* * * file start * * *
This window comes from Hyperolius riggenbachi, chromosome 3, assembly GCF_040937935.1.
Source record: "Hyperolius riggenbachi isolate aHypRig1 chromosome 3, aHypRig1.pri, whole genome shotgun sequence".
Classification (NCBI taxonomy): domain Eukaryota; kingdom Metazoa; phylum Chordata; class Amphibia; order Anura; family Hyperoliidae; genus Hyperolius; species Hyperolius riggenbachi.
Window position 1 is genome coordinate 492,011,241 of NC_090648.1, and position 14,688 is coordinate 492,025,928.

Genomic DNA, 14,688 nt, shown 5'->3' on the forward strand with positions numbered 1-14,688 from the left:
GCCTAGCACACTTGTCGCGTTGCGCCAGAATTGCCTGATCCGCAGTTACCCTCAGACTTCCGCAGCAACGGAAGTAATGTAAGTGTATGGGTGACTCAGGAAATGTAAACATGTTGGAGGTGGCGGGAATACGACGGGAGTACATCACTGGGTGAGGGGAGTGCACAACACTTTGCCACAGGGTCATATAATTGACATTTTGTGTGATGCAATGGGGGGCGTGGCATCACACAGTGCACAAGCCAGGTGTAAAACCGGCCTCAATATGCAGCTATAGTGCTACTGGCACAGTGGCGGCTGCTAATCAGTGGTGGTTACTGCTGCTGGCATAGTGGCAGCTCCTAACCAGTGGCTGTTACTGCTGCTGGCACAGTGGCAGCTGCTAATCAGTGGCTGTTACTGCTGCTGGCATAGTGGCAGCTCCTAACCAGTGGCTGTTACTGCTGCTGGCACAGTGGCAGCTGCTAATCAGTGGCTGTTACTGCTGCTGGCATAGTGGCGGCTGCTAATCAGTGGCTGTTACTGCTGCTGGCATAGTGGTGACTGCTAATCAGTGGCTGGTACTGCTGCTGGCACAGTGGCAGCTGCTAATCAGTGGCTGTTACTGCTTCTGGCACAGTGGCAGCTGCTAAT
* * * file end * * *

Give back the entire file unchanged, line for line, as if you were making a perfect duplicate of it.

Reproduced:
This window comes from Hyperolius riggenbachi, chromosome 3, assembly GCF_040937935.1.
Source record: "Hyperolius riggenbachi isolate aHypRig1 chromosome 3, aHypRig1.pri, whole genome shotgun sequence".
Classification (NCBI taxonomy): domain Eukaryota; kingdom Metazoa; phylum Chordata; class Amphibia; order Anura; family Hyperoliidae; genus Hyperolius; species Hyperolius riggenbachi.
Window position 1 is genome coordinate 492,011,241 of NC_090648.1, and position 14,688 is coordinate 492,025,928.

Genomic DNA, 14,688 nt, shown 5'->3' on the forward strand with positions numbered 1-14,688 from the left:
GCCTAGCACACTTGTCGCGTTGCGCCAGAATTGCCTGATCCGCAGTTACCCTCAGACTTCCGCAGCAACGGAAGTAATGTAAGTGTATGGGTGACTCAGGAAATGTAAACATGTTGGAGGTGGCGGGAATACGACGGGAGTACATCACTGGGTGAGGGGAGTGCACAACACTTTGCCACAGGGTCATATAATTGACATTTTGTGTGATGCAATGGGGGGCGTGGCATCACACAGTGCACAAGCCAGGTGTAAAACCGGCCTCAATATGCAGCTATAGTGCTACTGGCACAGTGGCGGCTGCTAATCAGTGGTGGTTACTGCTGCTGGCATAGTGGCAGCTCCTAACCAGTGGCTGTTACTGCTGCTGGCACAGTGGCAGCTGCTAATCAGTGGCTGTTACTGCTGCTGGCATAGTGGCAGCTCCTAACCAGTGGCTGTTACTGCTGCTGGCACAGTGGCAGCTGCTAATCAGTGGCTGTTACTGCTGCTGGCATAGTGGCGGCTGCTAATCAGTGGCTGTTACTGCTGCTGGCATAGTGGTGACTGCTAATCAGTGGCTGGTACTGCTGCTGGCACAGTGGCAGCTGCTAATCAGTGGCTGTTACTGCTTCTGGCACAGTGGCAGCTGCTAAT